Does the Use of Cumulative and Practice Tests Further Improve a Blended STEM Classroom?

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The first author has been teaching a junior-level Mechanical Engineering Numerical Methods course since 1987 and formally so in a blended modality since 2002. The recent blended class (control group-Fall 2014, Fall 2015, Fall 2017) used approximately one-third of the class time for active learning activities such as think-pair-share exercises administered using clickers, in-class procedural exercises, and outlining of programming projects and applied exercises. Most of these exercises was collected for a grade in the class. Some applied exercises though were taken home by students and graded after submission, as were the completed programming projects. Because the active learning activities displaced the coverage of some content, students were assigned online digital audiovisual lectures and textbook readings for the rest of the content on a topic. To ensure students had gained an initial understanding of the whole topic, automatically graded online quizzes with no more than three questions were assigned. The final examination average score of 54% for the traditional class improved to 62% for the blended class (d=0.8; p<=0.008).

Can we improve the blended class even further by using other evidence-based learning strategies not used so far in the classroom, or would there be a limited effect of these interventions? Would having cumulative tests (forces distributed and interleaved practice) and giving practice tests (mean effect size=0.74 in a metastudy) further increase the cognitive student learning gains? How would it affect the current classroom environment?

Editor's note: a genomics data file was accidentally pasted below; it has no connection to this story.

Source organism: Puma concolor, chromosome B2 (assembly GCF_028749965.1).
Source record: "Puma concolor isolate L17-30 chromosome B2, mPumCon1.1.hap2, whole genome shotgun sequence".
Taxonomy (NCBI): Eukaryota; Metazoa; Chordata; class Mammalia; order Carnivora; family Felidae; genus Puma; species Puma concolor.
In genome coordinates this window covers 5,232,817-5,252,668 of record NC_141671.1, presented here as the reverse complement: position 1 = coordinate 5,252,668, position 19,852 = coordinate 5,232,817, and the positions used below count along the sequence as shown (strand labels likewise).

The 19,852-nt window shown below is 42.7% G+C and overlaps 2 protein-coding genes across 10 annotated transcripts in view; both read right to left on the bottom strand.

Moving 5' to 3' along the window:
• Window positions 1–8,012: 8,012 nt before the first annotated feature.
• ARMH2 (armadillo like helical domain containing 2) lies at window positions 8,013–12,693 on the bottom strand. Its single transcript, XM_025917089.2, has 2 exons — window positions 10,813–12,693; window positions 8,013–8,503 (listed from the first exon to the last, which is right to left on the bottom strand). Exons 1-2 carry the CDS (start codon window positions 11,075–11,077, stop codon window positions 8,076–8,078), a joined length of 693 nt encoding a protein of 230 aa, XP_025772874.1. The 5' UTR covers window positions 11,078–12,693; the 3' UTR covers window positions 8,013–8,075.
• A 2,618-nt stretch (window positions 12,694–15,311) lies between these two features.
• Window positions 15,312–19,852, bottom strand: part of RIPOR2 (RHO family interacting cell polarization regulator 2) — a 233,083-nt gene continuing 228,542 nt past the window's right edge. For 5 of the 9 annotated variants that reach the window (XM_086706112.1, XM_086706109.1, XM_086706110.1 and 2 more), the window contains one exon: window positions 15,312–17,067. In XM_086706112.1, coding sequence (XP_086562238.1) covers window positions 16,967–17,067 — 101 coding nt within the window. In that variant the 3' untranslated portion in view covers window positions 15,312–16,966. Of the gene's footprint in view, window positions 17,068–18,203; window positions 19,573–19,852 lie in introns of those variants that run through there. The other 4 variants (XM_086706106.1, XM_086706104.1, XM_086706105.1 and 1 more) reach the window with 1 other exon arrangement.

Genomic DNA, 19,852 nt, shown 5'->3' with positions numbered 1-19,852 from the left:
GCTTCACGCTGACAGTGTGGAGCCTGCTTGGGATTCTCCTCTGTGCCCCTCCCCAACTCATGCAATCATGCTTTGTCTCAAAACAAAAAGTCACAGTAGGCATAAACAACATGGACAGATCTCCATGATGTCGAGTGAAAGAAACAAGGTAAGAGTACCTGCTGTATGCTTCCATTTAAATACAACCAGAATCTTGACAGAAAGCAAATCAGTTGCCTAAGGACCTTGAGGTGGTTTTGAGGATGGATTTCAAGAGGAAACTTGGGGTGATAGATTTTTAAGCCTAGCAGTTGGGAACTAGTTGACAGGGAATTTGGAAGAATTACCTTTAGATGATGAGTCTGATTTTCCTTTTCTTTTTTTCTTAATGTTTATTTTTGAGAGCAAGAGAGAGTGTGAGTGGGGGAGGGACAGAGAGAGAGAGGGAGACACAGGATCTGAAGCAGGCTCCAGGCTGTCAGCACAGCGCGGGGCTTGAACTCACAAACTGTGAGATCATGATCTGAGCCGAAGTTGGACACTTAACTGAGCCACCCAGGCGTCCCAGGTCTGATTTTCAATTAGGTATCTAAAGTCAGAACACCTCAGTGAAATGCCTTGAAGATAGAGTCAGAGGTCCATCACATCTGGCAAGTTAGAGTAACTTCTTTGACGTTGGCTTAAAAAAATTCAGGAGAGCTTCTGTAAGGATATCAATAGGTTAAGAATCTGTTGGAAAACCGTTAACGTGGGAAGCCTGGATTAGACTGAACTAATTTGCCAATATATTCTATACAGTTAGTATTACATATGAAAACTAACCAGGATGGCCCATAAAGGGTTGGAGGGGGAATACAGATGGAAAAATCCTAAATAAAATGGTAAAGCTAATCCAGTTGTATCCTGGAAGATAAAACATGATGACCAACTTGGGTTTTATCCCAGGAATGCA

The students in the Fall 2019 semester form the experimental group. Data will be available for analysis at the end of the semester, and we will have complete results for the draft paper. To compare cognitive learning, we will use a final examination that has multiple-choice (lower level thinking) and free-response (higher-level thinking) questions. To compare the classroom environment, we will use the well established, validated and reliable College and University Classroom Environment Inventory (CUCEI). This inventory measures seven psychosocial dimensions of the classroom environment including personalization, involvement, task orientation, and individualization. The current paper adds to extensive published knowledge on the blended and flipped classrooms for numerical methods by the authors.

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2020 ASEE Virtual Annual Conference Content Access